Preparing for a trip
Part of the fun in going abroad for a vacation after so many years is learning about how much the world of travel has changed. I don’t mean how much our destinations have changed, because I’ve never been in Florence and Venice before. It’s the process of preparing for a trip that’s so different.
For example, how did we book hotels 20 years ago? Ask a travel agent? Look up possible hotels in travel guides, magazines and brochures? Then phone the hotel to book and confirm and hope it’s the best possible deal for our needs. Now it’s completely different.
This time my first stop was at Booking.com. For a semi-newbie like myself it’s an awesome site. You decide your budget in advance, the relative distance from when you want to tour around, the services you need in the hotel (like parking, Wi-Fi, minibar, air-conditioning and food), make a few clicks and you have a list of possibilities. You read through the detailed reviews of past guests and make your choice. (I’m sure for many people all this is old stuff but I was fascinated going through it for the first time). Afterwards you leave your own review for others to benefit from.
3-star or 5-star?
In the end we booked 2 hotels for each city we visited to be sure we had what we needed and then at the last moment canceled (for free) one hotel at each place. The hotels were as advertised and reviewed (with one missing detail which I’ll write about in a different post).
One thought which stuck in my mind is – how high should your standards be when choosing a hotel? My means are fairly modest so we got rooms at 3-star hotels, but they were really nice. After all if you can’t eat in the hotel then our requirements are minimal – a good location, comfortable beds, clean rooms, connection to WI-Fi and not much else. I don’t need Rembrandt art in the lobby…
When we returned home I pondered what will happen next time if my resources were to be much larger? Would we book a 5-star hotel just because we could or suffice with something modest just like in Italy?
Avram and hotels
Over Shabbat I read a beautiful commentary of Rav Yakov Galinsky zt”l on Parashat Lech Lecha on the topic of hotel standards.
And (Avram ) went down to Egypt to live there, because the famine was heavy in Canaan (Bereishit 12-10)
On the way to Egypt Avram was poor and had to stay at guesthouses “on credit”. After Pharaoh kidnapped Sarah and later payed damages, Avram was now extremely wealthy.
And Avram was very heavy with cattle, silver and gold, and he went on his journeys. (Bereishit 12-13)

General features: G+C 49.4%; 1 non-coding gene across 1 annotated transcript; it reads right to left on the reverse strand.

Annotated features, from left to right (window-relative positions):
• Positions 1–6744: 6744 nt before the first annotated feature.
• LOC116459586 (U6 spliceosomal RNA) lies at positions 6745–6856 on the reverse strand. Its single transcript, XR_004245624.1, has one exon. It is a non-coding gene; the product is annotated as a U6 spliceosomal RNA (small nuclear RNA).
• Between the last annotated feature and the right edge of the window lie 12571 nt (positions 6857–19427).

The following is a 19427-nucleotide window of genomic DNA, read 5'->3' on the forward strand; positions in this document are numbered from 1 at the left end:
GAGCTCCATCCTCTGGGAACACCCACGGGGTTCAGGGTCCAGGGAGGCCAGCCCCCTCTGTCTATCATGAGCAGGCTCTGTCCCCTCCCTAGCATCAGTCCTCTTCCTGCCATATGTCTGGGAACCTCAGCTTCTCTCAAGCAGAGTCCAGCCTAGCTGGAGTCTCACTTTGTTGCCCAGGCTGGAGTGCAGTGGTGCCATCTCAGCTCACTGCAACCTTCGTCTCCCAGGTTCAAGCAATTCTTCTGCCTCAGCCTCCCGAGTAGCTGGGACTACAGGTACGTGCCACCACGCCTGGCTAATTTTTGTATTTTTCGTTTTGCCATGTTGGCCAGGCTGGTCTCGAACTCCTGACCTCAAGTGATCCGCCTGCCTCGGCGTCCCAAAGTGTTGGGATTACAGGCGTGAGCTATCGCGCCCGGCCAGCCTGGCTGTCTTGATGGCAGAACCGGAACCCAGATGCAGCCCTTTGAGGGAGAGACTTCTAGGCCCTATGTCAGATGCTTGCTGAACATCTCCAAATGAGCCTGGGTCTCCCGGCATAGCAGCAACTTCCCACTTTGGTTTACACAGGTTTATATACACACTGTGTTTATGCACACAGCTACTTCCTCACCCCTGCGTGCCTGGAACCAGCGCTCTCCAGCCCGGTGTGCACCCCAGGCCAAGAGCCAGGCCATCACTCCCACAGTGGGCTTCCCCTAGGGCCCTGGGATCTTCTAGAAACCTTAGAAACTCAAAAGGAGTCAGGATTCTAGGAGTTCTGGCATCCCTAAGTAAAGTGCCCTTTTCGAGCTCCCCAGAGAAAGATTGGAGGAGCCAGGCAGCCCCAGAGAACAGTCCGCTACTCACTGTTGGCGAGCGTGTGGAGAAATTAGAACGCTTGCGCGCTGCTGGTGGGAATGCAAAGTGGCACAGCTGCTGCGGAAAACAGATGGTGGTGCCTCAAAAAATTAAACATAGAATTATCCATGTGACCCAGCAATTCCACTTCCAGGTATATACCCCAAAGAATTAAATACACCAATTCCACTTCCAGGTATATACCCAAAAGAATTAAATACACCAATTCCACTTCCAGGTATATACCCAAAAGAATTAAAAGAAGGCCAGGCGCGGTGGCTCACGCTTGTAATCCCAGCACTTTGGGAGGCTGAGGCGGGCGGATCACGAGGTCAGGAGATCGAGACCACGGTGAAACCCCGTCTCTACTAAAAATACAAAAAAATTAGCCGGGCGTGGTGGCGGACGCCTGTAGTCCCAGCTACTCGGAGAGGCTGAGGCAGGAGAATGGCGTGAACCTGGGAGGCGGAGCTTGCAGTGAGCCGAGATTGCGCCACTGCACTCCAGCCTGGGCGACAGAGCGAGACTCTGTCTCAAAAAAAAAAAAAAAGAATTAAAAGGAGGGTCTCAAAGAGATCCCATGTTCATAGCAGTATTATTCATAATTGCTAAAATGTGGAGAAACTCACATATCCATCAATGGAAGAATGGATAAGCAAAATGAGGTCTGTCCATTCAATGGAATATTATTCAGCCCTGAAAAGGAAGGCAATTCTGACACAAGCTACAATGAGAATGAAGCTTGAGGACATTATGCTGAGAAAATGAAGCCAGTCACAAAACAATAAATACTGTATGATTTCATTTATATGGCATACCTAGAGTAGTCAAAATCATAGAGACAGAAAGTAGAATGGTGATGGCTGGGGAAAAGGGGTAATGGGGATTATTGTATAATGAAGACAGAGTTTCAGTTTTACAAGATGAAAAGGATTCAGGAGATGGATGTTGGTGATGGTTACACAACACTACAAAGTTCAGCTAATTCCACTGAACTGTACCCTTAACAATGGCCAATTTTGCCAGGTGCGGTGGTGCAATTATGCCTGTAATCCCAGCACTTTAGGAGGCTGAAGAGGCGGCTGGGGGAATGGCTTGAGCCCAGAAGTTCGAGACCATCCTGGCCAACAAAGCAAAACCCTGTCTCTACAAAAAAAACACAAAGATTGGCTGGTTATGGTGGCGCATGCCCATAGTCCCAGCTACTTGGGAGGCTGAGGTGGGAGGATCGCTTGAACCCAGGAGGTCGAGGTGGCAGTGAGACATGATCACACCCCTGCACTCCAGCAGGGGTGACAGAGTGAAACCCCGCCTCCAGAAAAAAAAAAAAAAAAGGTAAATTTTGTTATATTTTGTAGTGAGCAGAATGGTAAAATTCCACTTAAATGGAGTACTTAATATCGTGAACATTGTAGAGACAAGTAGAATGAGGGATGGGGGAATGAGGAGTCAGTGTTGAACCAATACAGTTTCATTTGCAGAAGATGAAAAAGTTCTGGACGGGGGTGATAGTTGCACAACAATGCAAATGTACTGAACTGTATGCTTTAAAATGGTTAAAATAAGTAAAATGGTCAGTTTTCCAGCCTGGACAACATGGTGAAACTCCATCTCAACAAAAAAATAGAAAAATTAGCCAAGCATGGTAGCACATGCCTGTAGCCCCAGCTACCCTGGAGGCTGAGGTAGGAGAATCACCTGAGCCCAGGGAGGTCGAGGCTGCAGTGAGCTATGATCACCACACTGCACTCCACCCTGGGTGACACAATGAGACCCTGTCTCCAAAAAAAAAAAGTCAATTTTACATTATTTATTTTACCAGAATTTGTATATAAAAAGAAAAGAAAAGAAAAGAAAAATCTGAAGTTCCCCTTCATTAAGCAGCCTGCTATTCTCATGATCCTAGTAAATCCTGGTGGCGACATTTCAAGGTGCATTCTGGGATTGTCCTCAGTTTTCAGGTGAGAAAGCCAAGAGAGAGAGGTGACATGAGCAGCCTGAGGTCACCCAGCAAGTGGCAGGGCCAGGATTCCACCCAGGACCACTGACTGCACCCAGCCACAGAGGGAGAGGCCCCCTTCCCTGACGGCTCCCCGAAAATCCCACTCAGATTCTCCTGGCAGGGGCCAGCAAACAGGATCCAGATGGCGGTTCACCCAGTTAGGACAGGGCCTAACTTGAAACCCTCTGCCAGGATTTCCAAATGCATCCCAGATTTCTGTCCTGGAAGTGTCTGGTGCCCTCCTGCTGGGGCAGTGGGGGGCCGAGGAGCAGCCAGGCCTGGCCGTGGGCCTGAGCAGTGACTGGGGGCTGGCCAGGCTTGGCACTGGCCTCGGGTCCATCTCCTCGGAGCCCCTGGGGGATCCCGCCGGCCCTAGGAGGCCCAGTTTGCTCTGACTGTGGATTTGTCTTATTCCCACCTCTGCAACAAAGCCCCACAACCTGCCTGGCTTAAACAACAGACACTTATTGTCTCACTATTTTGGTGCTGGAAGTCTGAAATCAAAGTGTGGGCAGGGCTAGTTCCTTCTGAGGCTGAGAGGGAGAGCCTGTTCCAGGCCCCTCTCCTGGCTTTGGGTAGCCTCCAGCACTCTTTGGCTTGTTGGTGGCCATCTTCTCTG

Rashi comments that on the way back to Canaan Avram stayed in the same guesthouse as before, and this teaches us not to change where we stay (at hotels).
Rav Galinsky comments on Rashi that it is obvious that Avram didn’t stay at a 5-star hotel on the way to Egypt. There was a famine and he couldn’t pay cash. There’s no chance in the world that somewhere like the Waldorf Astoria would take in a pauper on credit. He must have stayed in a 1-star run down guesthouse in a seedy neighborhood who anyhow didn’t have guests and agreed to take in Avram and Sarai on the far chance he’d one day pay back the debt.
If so why in the world did Avram stay in the same place on the way home? He was wealthy and could have stayed anywhere he liked. If the reason was to repay his debt I’m sure a wealthy man could have sent a messenger to the hotel with the money.
Rav Galinsky concludes that Avram didn’t want to get used to luxury and a higher standard of living and therefore stayed in the same run-down 1-star hotel on the way back.
Luxury for luxury’s sake
I believe the message we can take from this Vort is not that we should stay only in cheap hotels even if we can afford more. The idea is to stay in a hotel which matches our REAL needs and not just luxury for its own sake. You need a view of the beach because it helps you relax? No problem. You want special services so that you’ll be free to take care of your family or business? Fine. You want a Jacuzzi in the room to take care of your muscle pains? Enjoy! But don’t stay in a top-notch hotel just because you can. It’s bad for the soul and who knows? Sometimes one’s financial position changes over time and you’ll, G-d forbid, no longer be able to keep up with your own high standards. Better to live slighter lower than you can and enjoy the simpler pleasures of life than be jaded by unnecessary luxuries and have regrets later.